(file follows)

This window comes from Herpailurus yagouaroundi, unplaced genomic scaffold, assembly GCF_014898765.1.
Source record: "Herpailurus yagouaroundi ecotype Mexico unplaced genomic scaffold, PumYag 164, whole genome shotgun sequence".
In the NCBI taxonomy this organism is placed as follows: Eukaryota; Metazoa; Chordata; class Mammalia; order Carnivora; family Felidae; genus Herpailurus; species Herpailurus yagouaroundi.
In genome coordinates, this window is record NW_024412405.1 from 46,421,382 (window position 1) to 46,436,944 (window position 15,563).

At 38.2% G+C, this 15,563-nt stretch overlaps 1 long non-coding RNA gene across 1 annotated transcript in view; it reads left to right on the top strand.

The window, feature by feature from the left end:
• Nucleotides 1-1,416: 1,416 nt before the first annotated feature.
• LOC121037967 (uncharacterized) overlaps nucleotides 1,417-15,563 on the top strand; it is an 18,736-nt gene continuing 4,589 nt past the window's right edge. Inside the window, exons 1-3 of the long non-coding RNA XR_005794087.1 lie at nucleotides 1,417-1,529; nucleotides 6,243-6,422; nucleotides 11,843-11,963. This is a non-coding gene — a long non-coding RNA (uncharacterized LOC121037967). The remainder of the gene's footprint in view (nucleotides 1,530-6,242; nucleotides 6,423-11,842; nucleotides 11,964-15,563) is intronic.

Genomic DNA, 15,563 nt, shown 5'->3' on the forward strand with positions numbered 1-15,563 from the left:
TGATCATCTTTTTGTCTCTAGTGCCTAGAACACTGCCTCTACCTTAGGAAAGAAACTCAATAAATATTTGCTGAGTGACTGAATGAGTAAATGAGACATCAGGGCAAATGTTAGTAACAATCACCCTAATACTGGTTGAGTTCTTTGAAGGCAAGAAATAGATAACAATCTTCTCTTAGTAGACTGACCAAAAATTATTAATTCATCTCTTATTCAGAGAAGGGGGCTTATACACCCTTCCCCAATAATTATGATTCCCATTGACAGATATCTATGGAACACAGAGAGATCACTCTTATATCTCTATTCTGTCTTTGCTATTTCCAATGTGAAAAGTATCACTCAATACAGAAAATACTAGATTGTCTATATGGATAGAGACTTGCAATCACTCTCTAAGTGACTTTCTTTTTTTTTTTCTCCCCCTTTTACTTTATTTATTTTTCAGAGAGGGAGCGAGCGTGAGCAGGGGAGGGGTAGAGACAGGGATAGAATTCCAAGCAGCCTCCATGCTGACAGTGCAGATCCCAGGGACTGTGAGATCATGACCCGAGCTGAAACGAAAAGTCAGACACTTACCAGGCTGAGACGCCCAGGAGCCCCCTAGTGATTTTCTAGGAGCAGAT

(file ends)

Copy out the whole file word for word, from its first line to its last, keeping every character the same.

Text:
This window comes from Herpailurus yagouaroundi, unplaced genomic scaffold, assembly GCF_014898765.1.
Source record: "Herpailurus yagouaroundi ecotype Mexico unplaced genomic scaffold, PumYag 164, whole genome shotgun sequence".
In the NCBI taxonomy this organism is placed as follows: Eukaryota; Metazoa; Chordata; class Mammalia; order Carnivora; family Felidae; genus Herpailurus; species Herpailurus yagouaroundi.
In genome coordinates, this window is record NW_024412405.1 from 46,421,382 (window position 1) to 46,436,944 (window position 15,563).

At 38.2% G+C, this 15,563-nt stretch overlaps 1 long non-coding RNA gene across 1 annotated transcript in view; it reads left to right on the top strand.

The window, feature by feature from the left end:
• Nucleotides 1-1,416: 1,416 nt before the first annotated feature.
• LOC121037967 (uncharacterized) overlaps nucleotides 1,417-15,563 on the top strand; it is an 18,736-nt gene continuing 4,589 nt past the window's right edge. Inside the window, exons 1-3 of the long non-coding RNA XR_005794087.1 lie at nucleotides 1,417-1,529; nucleotides 6,243-6,422; nucleotides 11,843-11,963. This is a non-coding gene — a long non-coding RNA (uncharacterized LOC121037967). The remainder of the gene's footprint in view (nucleotides 1,530-6,242; nucleotides 6,423-11,842; nucleotides 11,964-15,563) is intronic.

Genomic DNA, 15,563 nt, shown 5'->3' on the forward strand with positions numbered 1-15,563 from the left:
TGATCATCTTTTTGTCTCTAGTGCCTAGAACACTGCCTCTACCTTAGGAAAGAAACTCAATAAATATTTGCTGAGTGACTGAATGAGTAAATGAGACATCAGGGCAAATGTTAGTAACAATCACCCTAATACTGGTTGAGTTCTTTGAAGGCAAGAAATAGATAACAATCTTCTCTTAGTAGACTGACCAAAAATTATTAATTCATCTCTTATTCAGAGAAGGGGGCTTATACACCCTTCCCCAATAATTATGATTCCCATTGACAGATATCTATGGAACACAGAGAGATCACTCTTATATCTCTATTCTGTCTTTGCTATTTCCAATGTGAAAAGTATCACTCAATACAGAAAATACTAGATTGTCTATATGGATAGAGACTTGCAATCACTCTCTAAGTGACTTTCTTTTTTTTTTTCTCCCCCTTTTACTTTATTTATTTTTCAGAGAGGGAGCGAGCGTGAGCAGGGGAGGGGTAGAGACAGGGATAGAATTCCAAGCAGCCTCCATGCTGACAGTGCAGATCCCAGGGACTGTGAGATCATGACCCGAGCTGAAACGAAAAGTCAGACACTTACCAGGCTGAGACGCCCAGGAGCCCCCTAGTGATTTTCTAGGAGCAGAT